A repeal to Florida's ban on dwarf tossing has been dropped by the state legislator who initally proposed it.
In November, Rep. Ritch Workman (R) spearheaded an effort to repeal a longstanding ban on "dwarf-tossing" -- a bar fad in which individuals of small stature are thrown around for entertainment purposes.
"I'm on a quest to seek and destroy unnecessary burdens on the freedom and liberties of people," he told the Palm Beach Post. "This is an example of Big Brother government."
However, it looks like he's had a big change of heart, and has let the proposed repeal die.
"I find the practice of dwarf-tossing repulsive. I would never go to an event. But what I found more repulsive is that in 1980, this state decided that a person of sane mind -- a full human with a full human mind -- could not make their own decision to act like a fool," he told Florida Today, before explaining why he decided to drop the proposed repeal.
After the repeal effort was reported, Workman said he was contacted by little people from all over America who asked him to reconsider.
"They are lawyers, elected officials and all struggle to get past that carnival thing from 100 year ago," he told Florida Today. "I had a doctor, a lovely woman from New York, call me and say, 'Has anyone ever stopped you on the street and hugged you? Rubbed your head? Taken pictures of you? I said, 'No.'"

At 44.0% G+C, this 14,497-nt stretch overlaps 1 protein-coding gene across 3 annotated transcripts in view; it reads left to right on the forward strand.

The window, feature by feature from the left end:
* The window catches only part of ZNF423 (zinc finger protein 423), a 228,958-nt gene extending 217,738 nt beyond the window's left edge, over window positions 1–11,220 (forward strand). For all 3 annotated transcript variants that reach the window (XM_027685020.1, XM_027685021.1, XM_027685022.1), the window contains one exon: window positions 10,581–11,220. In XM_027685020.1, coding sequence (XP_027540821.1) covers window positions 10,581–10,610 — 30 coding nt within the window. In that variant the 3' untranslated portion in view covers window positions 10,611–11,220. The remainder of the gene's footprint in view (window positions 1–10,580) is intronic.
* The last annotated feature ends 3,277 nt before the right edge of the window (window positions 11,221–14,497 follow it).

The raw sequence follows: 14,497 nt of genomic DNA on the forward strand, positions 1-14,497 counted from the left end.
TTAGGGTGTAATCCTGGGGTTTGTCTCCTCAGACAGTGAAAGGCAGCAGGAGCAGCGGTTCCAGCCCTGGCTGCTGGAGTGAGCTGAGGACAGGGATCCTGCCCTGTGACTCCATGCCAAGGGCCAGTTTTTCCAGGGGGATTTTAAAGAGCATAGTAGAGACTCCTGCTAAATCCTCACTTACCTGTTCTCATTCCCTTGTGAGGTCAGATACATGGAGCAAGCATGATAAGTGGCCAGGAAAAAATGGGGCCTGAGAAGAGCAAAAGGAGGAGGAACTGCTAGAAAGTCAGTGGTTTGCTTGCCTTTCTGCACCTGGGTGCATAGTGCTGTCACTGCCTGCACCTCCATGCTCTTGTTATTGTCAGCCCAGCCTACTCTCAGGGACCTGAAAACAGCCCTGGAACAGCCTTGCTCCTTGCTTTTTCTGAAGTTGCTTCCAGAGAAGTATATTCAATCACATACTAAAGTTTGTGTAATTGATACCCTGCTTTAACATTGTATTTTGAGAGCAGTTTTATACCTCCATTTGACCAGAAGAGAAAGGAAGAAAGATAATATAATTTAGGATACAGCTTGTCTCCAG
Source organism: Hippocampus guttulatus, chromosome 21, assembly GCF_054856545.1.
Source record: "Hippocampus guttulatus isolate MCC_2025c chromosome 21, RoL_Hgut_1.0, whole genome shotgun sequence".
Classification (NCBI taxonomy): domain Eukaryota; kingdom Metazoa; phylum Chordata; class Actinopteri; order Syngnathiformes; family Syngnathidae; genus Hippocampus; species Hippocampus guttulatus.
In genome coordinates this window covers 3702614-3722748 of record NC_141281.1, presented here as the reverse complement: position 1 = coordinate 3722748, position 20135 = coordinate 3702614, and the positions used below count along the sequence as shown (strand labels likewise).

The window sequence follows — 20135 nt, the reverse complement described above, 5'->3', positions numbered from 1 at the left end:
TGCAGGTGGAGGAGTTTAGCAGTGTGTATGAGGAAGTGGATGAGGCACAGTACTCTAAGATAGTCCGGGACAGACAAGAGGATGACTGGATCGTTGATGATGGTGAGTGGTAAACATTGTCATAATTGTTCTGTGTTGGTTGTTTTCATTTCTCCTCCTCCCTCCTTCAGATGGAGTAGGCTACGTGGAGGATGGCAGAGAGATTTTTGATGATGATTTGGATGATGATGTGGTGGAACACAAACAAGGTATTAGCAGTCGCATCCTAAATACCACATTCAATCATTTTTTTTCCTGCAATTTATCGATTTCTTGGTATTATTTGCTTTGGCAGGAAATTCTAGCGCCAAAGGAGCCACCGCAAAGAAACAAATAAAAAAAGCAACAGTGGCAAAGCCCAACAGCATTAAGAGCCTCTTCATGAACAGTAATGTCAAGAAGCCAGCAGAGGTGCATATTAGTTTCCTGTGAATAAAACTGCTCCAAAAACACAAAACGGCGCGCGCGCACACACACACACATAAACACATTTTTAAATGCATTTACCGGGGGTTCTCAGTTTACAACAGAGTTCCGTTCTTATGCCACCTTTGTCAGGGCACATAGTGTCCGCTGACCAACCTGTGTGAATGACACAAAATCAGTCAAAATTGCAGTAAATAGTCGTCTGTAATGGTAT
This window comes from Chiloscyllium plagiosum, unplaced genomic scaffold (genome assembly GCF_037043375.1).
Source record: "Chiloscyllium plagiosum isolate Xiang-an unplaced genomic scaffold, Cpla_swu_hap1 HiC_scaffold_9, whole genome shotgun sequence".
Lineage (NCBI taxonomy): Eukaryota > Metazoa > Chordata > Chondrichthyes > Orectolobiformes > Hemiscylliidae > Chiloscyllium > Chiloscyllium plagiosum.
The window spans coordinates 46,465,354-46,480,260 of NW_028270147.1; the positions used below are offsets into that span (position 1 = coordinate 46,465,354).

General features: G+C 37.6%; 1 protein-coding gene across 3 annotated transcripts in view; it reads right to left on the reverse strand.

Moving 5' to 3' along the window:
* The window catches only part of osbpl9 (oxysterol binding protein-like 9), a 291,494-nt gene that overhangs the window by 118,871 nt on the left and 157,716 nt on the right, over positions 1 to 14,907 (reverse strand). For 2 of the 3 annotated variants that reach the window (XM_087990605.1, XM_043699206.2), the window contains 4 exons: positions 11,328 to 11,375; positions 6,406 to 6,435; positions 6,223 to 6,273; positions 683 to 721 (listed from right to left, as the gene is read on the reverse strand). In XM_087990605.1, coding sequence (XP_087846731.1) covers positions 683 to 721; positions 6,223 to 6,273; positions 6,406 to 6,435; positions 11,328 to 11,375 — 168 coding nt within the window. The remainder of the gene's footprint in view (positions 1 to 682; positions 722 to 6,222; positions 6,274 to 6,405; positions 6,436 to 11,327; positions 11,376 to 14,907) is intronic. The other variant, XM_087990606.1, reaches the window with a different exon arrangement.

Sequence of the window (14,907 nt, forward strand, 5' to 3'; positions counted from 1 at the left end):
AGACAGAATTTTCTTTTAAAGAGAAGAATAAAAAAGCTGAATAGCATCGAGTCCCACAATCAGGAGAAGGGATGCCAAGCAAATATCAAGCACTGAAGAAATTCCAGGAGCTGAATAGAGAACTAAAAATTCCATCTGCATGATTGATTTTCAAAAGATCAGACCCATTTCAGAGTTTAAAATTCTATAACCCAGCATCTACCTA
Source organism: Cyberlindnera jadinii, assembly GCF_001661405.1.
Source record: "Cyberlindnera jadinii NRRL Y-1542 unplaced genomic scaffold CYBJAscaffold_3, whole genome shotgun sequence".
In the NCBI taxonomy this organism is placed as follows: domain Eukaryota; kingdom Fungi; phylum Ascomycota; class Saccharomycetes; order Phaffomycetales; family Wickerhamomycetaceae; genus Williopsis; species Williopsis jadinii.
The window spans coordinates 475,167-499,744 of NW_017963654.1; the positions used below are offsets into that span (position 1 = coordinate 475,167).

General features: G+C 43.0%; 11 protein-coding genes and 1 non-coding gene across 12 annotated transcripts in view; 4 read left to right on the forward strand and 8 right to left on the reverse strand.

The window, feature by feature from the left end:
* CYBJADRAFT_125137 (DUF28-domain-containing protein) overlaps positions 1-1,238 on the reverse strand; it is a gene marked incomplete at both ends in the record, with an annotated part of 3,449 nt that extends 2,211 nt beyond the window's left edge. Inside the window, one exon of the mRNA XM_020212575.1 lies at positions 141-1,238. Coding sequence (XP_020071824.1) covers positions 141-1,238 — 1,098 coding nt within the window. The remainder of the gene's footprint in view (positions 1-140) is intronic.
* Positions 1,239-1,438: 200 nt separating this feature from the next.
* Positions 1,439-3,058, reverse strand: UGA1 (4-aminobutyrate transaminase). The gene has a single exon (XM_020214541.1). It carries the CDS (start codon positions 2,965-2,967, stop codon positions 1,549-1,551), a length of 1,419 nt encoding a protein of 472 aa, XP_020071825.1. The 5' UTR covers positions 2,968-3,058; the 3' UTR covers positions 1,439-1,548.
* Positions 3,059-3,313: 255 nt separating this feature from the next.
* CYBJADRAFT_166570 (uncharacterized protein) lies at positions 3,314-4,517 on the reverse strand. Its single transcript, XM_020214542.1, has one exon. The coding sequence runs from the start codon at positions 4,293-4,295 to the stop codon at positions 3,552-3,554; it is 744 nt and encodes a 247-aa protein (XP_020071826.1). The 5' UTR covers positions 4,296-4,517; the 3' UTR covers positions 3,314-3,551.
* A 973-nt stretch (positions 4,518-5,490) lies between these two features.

"She said, 'Well, I'm a doctor, and people think I'm some sort of circus clown," he continued. "And although I agree that I should have the right to be tossed in a bar if I want to, can you please stop talking about this?'
At that point, Workman decided to stop fighting for the repeal, adding, "Not because I'm wrong on the liberty issue, but sometimes human dignity needs to prevail."
Workman's decision to let the bill die is a quiet victory for little people like Leah Smith, the vice president of communications for Little People of America, an advocacy group for short-statured Americans.
"This is huge," Smith told The Huffington Post. "When we got the ban the first time [in 1980], we had a huge fight. All things considered, this was as big of a fight, but it shows that a lot of progress has been made."
Much of that progress has been a heightened awareness of among the group's own membership.
"It used to be when things like [the proposed repeal] happened, a few members would grumble, but now we're starting to say, 'We're not going to take it anymore.'"
The repeal is just one of many events that have happened in the last six months that have galvanized the little people community.
In January, actor Peter Dinklage used his Golden Globe acceptance speech for "Game of Thrones" to raise awareness about Martin Henderson, a dwarf who claims he was partially paralyzed on his birthday when a stranger lifted and heaved him onto the hard ground outside an English pub.
Then there was the controversial discussion about little people between Rosie O'Donnell and Chelsea Handler where O'Donnel admitted she was afraid of them and Handler joked that having sex with a dwarf would be "child abuse."
But while there are many little people who are happy that Workman is not pursuing the dwarf tossing ban repeal, there are some like Dave "The Dwarf" Flood, a 47-year-old entertainer in Tampa, Fla., who says its his right to do what he wants with his body.
"If I was 7 feet tall, I'd be playing basketball," he told The Huffington Post when the proposed repeal was first announced. "Being short gives me an advantage in dwarf tossing. I'm just playing the hand that's been dealt me."
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